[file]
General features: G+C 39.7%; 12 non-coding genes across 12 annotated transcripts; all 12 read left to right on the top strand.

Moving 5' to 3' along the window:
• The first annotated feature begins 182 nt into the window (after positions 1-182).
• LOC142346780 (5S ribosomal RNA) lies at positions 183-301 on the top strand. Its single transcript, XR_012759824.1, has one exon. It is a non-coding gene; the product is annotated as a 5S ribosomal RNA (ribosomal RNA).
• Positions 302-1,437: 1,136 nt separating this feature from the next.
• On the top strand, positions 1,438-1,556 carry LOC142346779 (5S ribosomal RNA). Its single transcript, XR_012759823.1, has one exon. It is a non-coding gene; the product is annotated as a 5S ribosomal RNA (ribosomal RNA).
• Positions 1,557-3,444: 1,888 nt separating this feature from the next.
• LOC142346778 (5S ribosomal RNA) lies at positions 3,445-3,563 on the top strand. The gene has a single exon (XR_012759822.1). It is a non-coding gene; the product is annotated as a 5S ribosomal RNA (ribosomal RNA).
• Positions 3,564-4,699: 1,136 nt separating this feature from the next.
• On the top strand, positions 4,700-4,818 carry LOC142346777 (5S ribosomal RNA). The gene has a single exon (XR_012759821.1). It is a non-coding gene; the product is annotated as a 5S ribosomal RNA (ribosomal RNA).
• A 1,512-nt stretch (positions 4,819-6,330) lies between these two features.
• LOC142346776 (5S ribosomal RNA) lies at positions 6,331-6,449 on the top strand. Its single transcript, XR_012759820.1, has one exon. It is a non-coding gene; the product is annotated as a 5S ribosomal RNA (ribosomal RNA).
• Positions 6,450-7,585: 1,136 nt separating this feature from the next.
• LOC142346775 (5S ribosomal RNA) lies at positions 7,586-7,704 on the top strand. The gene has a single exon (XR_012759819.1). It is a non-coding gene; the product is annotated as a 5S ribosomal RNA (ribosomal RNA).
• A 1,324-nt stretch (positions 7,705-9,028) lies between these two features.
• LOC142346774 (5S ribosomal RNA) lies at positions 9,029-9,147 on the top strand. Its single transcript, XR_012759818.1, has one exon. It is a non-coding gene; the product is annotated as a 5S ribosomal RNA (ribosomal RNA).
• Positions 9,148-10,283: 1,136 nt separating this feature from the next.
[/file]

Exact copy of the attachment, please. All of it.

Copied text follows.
General features: G+C 39.7%; 12 non-coding genes across 12 annotated transcripts; all 12 read left to right on the top strand.

Moving 5' to 3' along the window:
• The first annotated feature begins 182 nt into the window (after positions 1-182).
• LOC142346780 (5S ribosomal RNA) lies at positions 183-301 on the top strand. Its single transcript, XR_012759824.1, has one exon. It is a non-coding gene; the product is annotated as a 5S ribosomal RNA (ribosomal RNA).
• Positions 302-1,437: 1,136 nt separating this feature from the next.
• On the top strand, positions 1,438-1,556 carry LOC142346779 (5S ribosomal RNA). Its single transcript, XR_012759823.1, has one exon. It is a non-coding gene; the product is annotated as a 5S ribosomal RNA (ribosomal RNA).
• Positions 1,557-3,444: 1,888 nt separating this feature from the next.
• LOC142346778 (5S ribosomal RNA) lies at positions 3,445-3,563 on the top strand. The gene has a single exon (XR_012759822.1). It is a non-coding gene; the product is annotated as a 5S ribosomal RNA (ribosomal RNA).
• Positions 3,564-4,699: 1,136 nt separating this feature from the next.
• On the top strand, positions 4,700-4,818 carry LOC142346777 (5S ribosomal RNA). The gene has a single exon (XR_012759821.1). It is a non-coding gene; the product is annotated as a 5S ribosomal RNA (ribosomal RNA).
• A 1,512-nt stretch (positions 4,819-6,330) lies between these two features.
• LOC142346776 (5S ribosomal RNA) lies at positions 6,331-6,449 on the top strand. Its single transcript, XR_012759820.1, has one exon. It is a non-coding gene; the product is annotated as a 5S ribosomal RNA (ribosomal RNA).
• Positions 6,450-7,585: 1,136 nt separating this feature from the next.
• LOC142346775 (5S ribosomal RNA) lies at positions 7,586-7,704 on the top strand. The gene has a single exon (XR_012759819.1). It is a non-coding gene; the product is annotated as a 5S ribosomal RNA (ribosomal RNA).
• A 1,324-nt stretch (positions 7,705-9,028) lies between these two features.
• LOC142346774 (5S ribosomal RNA) lies at positions 9,029-9,147 on the top strand. Its single transcript, XR_012759818.1, has one exon. It is a non-coding gene; the product is annotated as a 5S ribosomal RNA (ribosomal RNA).
• Positions 9,148-10,283: 1,136 nt separating this feature from the next.